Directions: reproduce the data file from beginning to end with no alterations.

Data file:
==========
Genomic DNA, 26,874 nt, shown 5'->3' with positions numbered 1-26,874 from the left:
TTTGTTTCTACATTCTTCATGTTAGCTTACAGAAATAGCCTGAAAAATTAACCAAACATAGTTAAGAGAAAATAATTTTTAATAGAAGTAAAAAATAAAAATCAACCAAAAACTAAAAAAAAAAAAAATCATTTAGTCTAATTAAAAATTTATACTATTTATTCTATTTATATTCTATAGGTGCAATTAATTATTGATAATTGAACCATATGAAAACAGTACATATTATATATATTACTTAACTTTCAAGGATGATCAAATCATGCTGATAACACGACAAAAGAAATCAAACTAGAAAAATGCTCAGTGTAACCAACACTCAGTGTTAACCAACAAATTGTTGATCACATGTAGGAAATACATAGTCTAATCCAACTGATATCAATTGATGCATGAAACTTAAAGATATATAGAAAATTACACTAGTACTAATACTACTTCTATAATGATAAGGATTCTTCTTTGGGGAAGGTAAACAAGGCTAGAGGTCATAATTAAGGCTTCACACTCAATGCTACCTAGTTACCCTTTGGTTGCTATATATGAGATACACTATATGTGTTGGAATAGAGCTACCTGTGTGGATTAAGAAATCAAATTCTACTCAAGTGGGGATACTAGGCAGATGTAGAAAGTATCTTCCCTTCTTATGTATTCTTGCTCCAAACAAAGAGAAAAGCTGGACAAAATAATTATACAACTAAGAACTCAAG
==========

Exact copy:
Genomic DNA, 26,874 nt, shown 5'->3' with positions numbered 1-26,874 from the left:
TTTGTTTCTACATTCTTCATGTTAGCTTACAGAAATAGCCTGAAAAATTAACCAAACATAGTTAAGAGAAAATAATTTTTAATAGAAGTAAAAAATAAAAATCAACCAAAAACTAAAAAAAAAAAAAATCATTTAGTCTAATTAAAAATTTATACTATTTATTCTATTTATATTCTATAGGTGCAATTAATTATTGATAATTGAACCATATGAAAACAGTACATATTATATATATTACTTAACTTTCAAGGATGATCAAATCATGCTGATAACACGACAAAAGAAATCAAACTAGAAAAATGCTCAGTGTAACCAACACTCAGTGTTAACCAACAAATTGTTGATCACATGTAGGAAATACATAGTCTAATCCAACTGATATCAATTGATGCATGAAACTTAAAGATATATAGAAAATTACACTAGTACTAATACTACTTCTATAATGATAAGGATTCTTCTTTGGGGAAGGTAAACAAGGCTAGAGGTCATAATTAAGGCTTCACACTCAATGCTACCTAGTTACCCTTTGGTTGCTATATATGAGATACACTATATGTGTTGGAATAGAGCTACCTGTGTGGATTAAGAAATCAAATTCTACTCAAGTGGGGATACTAGGCAGATGTAGAAAGTATCTTCCCTTCTTATGTATTCTTGCTCCAAACAAAGAGAAAAGCTGGACAAAATAATTATACAACTAAGAACTCAAG